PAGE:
This year saw the end of an era in the administration of the Department of Food Hygiene and Environmental Health when University Lecturer, Docent Mari Nevas took over the position of department head from Professor Hannu Korkeala, who had been at the helm since 1998.
In 2014 the Department’s scientific research efforts led to the publication of three doctoral dissertations, 13 Licentiate theses and 44 peer-reviewed articles. A total of 30 other peer-reviewed publications, such as chapters in books, were also published, and one doctoral dissertation supervised by Professor Raimo Pohjanvirta was completed at the University of Eastern Finland.
August 2014 saw the publication of a new international textbook entitled Meat inspection and control in the slaughterhouse (http://eu.wiley.com/WileyCDA/WileyTitle/productCd-1118525868.html). This up-to-date reference book aims to meet the changing needs of meat control and inspection. The book’s authors include leading international experts in the field. The editors are veterinary surgeon Thimjos Ninios, Docent Janne Lundén, Professor Hannu Korkeala and Professor Maria Fredriksson-Ahomaa.
New research projects and initiatives
The Academy of Finland awarded Professor Johanna Björkroth’s research team the sum of 162,088 euros for the two-year project on ICT sensor solutions for the reliable detection of volatile gases from biogenic sources. The research is being conducted by a consortium involving Åbo Akademi University, the University of Oulu and the University of Helsinki.
The Ministry of Agriculture and Forestry granted 200,000 euros to Professor Hannu Korkeala’s project investigating the risk factors and prevention of Listeria monocytogenes in the fish industry. The project also involves Docent Janne Lundén and is being carried out in collaboration with the Finnish Food Safety Authority (Evira) as well as in extensive cooperation with the municipal food authorities.
The virus team led by University Lecturer, Docent Leena Maunula is participating in the Evira-led Ministry project entitled “Exposure to microbiological and chemical hazards via food” from 2014 to 2017. The virus team’s share of project funding totals 93,000 euros. The project explores issues such as the exposure of Finnish consumers to risks caused by intestinal viruses found in food products.
Assistant Professor Mirko Rossi received three-year research funding totalling 150,000 euros from the University of Helsinki for his 2014–2016 research project “Glycobiology of Campylobacter coli”.
A new initiative in teaching was the organisation of a small-scale seminar for the first time with the Department of Veterinary Biosciences, presenting the concept of “One health – One medicine” to the Faculty’s third-year students taking the course in infection epidemiology.
Following the reform of doctoral education at the University of Helsinki, new doctoral programmes were launched at the beginning of 2014.
The Department of Food Hygiene and Environmental Health accommodates the Doctoral Programme in Food Chain and Health, headed by Professor Hannu Korkeala and coordinated by Laila Huumonen, MSc.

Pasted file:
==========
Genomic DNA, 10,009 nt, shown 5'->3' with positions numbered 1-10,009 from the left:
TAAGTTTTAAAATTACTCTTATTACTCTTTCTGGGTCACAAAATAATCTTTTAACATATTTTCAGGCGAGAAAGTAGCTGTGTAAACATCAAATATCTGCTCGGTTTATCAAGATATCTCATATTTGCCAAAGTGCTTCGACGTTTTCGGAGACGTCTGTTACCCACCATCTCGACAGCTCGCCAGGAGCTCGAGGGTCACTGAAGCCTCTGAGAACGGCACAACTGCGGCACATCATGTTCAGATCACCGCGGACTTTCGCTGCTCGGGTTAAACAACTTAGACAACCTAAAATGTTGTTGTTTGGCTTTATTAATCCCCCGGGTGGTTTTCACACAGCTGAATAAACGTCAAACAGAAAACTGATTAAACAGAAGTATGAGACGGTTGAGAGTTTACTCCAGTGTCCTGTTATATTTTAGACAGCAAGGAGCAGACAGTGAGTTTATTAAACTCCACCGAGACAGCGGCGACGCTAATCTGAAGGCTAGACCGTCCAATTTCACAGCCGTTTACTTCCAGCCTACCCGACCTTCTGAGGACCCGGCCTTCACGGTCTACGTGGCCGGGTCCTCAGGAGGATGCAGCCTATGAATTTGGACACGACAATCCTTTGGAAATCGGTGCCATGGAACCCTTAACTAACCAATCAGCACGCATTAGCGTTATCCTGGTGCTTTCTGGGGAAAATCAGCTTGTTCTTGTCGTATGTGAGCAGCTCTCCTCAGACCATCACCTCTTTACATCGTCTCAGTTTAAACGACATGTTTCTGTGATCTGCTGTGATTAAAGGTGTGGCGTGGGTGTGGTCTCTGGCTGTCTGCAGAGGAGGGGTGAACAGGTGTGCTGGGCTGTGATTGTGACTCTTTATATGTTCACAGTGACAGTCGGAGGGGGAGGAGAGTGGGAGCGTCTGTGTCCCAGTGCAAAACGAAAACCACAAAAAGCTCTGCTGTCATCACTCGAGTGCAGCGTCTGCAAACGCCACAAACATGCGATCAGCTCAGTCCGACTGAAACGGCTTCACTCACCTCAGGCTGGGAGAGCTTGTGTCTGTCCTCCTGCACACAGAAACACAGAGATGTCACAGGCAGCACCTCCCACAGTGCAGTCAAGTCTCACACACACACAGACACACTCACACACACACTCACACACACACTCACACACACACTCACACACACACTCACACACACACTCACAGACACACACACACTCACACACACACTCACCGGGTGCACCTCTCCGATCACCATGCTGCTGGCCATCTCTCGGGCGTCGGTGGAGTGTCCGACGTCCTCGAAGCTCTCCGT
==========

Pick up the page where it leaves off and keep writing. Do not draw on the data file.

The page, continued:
The Department was actively involved in offering postgraduate courses in the Doctoral Programme in Food Chain and Health. The Department staff organised four courses with international experts invited as teachers. The courses were: “Introduction to bioinformatic tools in food hygiene research” by University Lecturer Elias Dahlsten, DVM; “Epidemiology of foodborne pathogens” by Dr Maria J. Vilari and Professor Hannu Korkeala; “Chemical contaminants of food and drinking water in Finland” by Professor Raimo Pohjanvirta; and “Working with bacterial genomes” organised together with the Doctoral Programme in Microbiology and Biotechnology and coordinated by Assistant Professor Mirko Rossi, University Lecturer Rauni Kivistö, DPhil, and Ji Zhang, DPhil.
Organised by University Lecturer, Docent Leena Maunula, the NOVA course “Molecular methods for the detection of foodborne pathogens in food” was held in March 2014. The participants included teachers and postgraduate students from seven countries.
Awards and appointments
Professor Johanna Björkroth received the University of Helsinki’s silver medal for her services to the University. She also received the Walter Ehrström Foundation’s bronze medal for promoting food hygiene.
University Lecturer Riikka Laukkanen-Ninios’ poster “Epidemiology and control of enteropathogenic Yersinia in the pork production chain: A literature review” received the Roberto Chizzolini Memorial Poster Award 2014 at the annual scientific conference of the European College of Veterinary Public Health (ECVPH) in Copenhagen in October 2014. The poster by doctoral student Maija Summa, LVM, entitled “Detection of human noroviruses from frozen raspberries: a simple and rapid method” received an award at the poster exhibition of the Finnish Annual Veterinary Congress.
On 1 October 2014, the chancellor of the University of Helsinki granted the title of docent of meat safety and control to Riikka Laukkanen-Ninios, DVM.
Achievements by research groups in 2014
Professor Johanna Björkroth’s research group continued to study the function of genes related to the accumulation of harmful metabolic products as a result of bacteria belonging to the Leuconostoc genus. It was ascertained that the key cause of the genetic regulation of the development of pungent odours related to the spoilage of packaged meat products is the fermentation metabolism of pentose sugars, alongside the previously identified respiration metabolism. Functional genomics has established the mechanisms of many spoilage phenomena at the level of genetic function. This knowledge can be applied to the quality assurance of many groups of food products.